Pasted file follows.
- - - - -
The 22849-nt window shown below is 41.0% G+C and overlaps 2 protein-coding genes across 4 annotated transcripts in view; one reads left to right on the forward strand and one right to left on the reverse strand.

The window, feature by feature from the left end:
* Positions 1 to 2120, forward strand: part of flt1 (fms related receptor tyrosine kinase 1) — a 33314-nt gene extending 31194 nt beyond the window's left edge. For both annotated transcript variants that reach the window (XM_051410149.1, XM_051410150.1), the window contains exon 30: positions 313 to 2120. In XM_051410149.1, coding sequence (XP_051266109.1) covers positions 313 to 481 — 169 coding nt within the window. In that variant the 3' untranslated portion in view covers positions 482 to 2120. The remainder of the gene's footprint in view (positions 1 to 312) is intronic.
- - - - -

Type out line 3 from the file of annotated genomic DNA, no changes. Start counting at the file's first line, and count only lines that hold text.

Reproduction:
* Positions 1 to 2120, forward strand: part of flt1 (fms related receptor tyrosine kinase 1) — a 33314-nt gene extending 31194 nt beyond the window's left edge. For both annotated transcript variants that reach the window (XM_051410149.1, XM_051410150.1), the window contains exon 30: positions 313 to 2120. In XM_051410149.1, coding sequence (XP_051266109.1) covers positions 313 to 481 — 169 coding nt within the window. In that variant the 3' untranslated portion in view covers positions 482 to 2120. The remainder of the gene's footprint in view (positions 1 to 312) is intronic.